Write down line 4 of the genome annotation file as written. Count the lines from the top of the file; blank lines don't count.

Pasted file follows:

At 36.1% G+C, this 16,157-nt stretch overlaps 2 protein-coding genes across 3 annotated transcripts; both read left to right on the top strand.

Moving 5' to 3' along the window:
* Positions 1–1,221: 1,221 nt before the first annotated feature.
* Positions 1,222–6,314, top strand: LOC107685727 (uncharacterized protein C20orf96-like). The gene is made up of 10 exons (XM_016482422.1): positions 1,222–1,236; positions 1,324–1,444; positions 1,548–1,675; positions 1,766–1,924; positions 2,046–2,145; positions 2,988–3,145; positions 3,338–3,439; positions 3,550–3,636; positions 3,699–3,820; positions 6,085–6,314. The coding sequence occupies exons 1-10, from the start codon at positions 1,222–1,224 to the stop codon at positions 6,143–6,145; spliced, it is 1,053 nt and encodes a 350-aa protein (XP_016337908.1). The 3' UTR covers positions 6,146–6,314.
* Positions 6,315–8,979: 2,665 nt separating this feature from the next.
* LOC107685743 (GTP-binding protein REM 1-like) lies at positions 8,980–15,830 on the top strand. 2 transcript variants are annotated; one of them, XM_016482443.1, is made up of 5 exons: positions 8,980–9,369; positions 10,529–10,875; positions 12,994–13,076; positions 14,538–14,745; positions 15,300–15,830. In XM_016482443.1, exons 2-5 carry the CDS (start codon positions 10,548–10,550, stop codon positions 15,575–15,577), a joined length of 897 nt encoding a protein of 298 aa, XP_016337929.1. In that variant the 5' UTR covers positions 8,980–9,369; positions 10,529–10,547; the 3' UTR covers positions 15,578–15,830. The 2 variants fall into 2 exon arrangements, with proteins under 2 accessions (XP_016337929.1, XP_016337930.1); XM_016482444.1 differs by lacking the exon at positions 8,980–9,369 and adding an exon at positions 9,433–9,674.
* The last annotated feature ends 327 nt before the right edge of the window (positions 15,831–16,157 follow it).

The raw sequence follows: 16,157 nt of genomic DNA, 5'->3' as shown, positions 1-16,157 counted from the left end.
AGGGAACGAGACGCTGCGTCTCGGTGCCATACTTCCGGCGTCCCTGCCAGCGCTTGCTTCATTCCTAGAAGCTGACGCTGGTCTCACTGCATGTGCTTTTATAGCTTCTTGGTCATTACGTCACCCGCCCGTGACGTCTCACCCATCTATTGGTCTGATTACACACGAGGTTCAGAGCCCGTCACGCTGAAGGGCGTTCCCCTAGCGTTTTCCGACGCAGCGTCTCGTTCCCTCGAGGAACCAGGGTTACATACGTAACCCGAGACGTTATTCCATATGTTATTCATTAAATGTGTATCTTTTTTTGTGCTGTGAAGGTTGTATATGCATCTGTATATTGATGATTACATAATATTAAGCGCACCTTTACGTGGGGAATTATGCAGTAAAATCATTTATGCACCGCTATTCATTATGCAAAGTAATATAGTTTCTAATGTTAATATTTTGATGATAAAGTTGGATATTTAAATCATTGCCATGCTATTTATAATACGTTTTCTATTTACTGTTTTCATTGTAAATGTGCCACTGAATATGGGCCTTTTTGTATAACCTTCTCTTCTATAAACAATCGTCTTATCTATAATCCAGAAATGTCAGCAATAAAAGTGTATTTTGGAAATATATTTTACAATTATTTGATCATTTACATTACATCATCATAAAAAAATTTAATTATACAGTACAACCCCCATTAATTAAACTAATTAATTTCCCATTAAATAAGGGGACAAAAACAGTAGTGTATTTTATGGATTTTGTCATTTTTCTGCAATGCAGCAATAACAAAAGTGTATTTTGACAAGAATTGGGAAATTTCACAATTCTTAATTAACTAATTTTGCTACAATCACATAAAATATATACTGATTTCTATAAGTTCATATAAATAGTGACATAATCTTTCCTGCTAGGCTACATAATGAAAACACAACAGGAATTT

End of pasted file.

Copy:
* Positions 1,222–6,314, top strand: LOC107685727 (uncharacterized protein C20orf96-like). The gene is made up of 10 exons (XM_016482422.1): positions 1,222–1,236; positions 1,324–1,444; positions 1,548–1,675; positions 1,766–1,924; positions 2,046–2,145; positions 2,988–3,145; positions 3,338–3,439; positions 3,550–3,636; positions 3,699–3,820; positions 6,085–6,314. The coding sequence occupies exons 1-10, from the start codon at positions 1,222–1,224 to the stop codon at positions 6,143–6,145; spliced, it is 1,053 nt and encodes a 350-aa protein (XP_016337908.1). The 3' UTR covers positions 6,146–6,314.